Over drinks at a party, an acquaintance described for me her property in Vermont. What she and her husband do to care for over 160 acres they own is extraordinary.
They bought the land (which was adjacent to their home) to save the town from sacrificing it on the altar of economic growth. My friend tells me of the townspeople and tourists who enjoy hunting, fishing, hiking, and the natural beauty of the woods, paths, and water on her land. She and her husband clear the paths, care for the woods, and do everything—by physical strength or monetary necessity—to ensure this land is well-kept and available to anyone who walks, hikes, hunts, or fishes. She tells of the birds, the wild turkeys, the bears—she tells me stories—and as she speaks, my mind’s eye sees the animals and the people, and I tear up.
I admire the self-sacrifice and giving spirit she displays. I admire her earnestness, her lack of guile. Unchurched by choice, she is still a child of Maine and Vermont, a child of New England, and all the history and culture therein.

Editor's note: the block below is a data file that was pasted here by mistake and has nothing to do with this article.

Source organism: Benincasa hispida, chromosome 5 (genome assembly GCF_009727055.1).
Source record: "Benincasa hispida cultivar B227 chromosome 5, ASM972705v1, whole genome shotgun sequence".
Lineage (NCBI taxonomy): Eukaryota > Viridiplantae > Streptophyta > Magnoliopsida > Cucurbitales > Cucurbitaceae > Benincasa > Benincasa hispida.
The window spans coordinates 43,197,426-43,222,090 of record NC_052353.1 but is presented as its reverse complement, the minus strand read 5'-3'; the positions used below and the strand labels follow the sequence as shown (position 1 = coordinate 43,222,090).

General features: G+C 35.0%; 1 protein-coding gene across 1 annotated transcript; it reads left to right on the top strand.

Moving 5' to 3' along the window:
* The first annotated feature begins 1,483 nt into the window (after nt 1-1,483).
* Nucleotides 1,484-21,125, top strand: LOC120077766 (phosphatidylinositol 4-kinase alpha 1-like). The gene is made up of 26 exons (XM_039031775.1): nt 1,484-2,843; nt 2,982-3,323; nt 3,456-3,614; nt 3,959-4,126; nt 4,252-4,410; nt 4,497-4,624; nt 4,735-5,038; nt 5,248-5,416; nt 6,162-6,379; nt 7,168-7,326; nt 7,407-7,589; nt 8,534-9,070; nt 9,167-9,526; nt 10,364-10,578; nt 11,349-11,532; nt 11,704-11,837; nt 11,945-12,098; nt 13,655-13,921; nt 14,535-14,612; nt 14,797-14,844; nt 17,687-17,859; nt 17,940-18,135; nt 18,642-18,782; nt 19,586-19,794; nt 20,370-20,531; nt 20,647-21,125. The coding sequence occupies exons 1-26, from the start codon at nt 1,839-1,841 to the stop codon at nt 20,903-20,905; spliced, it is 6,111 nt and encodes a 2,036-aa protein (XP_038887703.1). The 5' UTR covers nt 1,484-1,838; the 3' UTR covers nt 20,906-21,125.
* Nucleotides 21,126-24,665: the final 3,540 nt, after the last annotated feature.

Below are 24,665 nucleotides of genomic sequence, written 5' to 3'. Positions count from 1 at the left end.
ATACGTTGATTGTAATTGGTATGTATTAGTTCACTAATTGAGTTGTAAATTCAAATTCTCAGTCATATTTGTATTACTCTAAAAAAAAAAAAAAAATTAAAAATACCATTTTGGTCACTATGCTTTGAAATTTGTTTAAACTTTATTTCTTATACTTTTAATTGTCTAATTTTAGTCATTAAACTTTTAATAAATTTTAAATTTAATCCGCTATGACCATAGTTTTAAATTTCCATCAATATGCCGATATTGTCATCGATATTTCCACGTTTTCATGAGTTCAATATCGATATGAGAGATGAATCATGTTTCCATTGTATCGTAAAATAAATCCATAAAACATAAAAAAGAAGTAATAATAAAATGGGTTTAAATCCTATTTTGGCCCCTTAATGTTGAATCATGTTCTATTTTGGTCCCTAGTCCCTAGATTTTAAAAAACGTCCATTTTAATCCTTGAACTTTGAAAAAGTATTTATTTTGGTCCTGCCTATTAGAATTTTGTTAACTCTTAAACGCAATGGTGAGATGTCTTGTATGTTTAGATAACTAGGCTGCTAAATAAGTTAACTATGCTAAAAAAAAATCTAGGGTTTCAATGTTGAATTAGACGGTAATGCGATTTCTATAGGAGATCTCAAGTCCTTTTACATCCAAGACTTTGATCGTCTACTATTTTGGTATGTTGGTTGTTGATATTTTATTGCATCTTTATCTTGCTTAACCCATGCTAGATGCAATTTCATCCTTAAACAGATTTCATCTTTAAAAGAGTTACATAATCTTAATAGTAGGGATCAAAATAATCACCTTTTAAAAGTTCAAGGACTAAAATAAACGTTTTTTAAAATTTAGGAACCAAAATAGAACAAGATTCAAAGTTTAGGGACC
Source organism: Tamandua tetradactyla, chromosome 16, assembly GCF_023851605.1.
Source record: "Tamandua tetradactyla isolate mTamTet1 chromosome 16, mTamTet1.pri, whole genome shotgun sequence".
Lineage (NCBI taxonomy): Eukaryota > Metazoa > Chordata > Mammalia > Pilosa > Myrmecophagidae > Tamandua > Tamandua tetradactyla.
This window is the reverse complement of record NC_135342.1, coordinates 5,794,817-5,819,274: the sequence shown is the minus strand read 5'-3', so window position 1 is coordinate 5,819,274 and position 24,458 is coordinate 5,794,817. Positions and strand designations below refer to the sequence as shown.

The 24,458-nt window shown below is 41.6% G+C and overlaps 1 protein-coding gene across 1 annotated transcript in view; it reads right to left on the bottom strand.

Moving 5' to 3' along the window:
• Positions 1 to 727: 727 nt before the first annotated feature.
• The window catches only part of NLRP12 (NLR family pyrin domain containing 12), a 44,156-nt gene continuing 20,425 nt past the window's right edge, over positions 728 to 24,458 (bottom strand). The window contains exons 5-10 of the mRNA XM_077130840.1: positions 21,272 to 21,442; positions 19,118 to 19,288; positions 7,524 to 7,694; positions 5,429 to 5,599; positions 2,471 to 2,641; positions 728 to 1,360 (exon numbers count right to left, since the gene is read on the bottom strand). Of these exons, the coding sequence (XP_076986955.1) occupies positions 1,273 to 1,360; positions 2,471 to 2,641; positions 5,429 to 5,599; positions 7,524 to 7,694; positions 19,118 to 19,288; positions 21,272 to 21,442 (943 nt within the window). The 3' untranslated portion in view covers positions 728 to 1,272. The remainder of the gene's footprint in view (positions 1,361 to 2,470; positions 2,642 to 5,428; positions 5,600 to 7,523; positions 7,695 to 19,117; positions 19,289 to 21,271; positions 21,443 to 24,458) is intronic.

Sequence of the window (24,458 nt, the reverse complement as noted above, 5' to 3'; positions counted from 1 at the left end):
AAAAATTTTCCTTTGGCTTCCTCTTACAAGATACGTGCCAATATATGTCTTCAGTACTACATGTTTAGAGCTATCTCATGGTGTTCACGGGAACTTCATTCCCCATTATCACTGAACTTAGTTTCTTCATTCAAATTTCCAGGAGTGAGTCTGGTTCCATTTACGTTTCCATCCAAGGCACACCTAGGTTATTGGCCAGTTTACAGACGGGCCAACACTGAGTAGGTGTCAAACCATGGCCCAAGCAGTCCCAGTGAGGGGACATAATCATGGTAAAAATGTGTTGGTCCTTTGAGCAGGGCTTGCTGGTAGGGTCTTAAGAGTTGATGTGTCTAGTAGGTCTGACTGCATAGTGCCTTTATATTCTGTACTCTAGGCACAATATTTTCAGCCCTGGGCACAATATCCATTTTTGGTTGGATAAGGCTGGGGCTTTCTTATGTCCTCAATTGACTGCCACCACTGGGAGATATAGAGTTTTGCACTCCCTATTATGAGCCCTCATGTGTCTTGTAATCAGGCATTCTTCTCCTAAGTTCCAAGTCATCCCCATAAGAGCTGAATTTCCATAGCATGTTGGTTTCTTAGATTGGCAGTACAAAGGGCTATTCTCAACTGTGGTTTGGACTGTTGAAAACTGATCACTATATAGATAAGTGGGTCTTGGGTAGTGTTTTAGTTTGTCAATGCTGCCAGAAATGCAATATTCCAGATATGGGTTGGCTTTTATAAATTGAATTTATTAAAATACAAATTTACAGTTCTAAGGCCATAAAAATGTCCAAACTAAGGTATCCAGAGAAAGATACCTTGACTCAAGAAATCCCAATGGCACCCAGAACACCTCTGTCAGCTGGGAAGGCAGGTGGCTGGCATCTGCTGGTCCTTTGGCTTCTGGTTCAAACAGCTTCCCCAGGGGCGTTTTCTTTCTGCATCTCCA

Joseph Bottum would call her a “Poster Child,” one of the categories of contemporary Americans he discusses in his book, “An Anxious Age: The Post-Protestant Ethic and the Spirit of America.” Bottum’s name for these folks, the heirs of the Puritans, may seem whimsical, but his analysis is quite sober.
Read the rest of the essay at The Federalist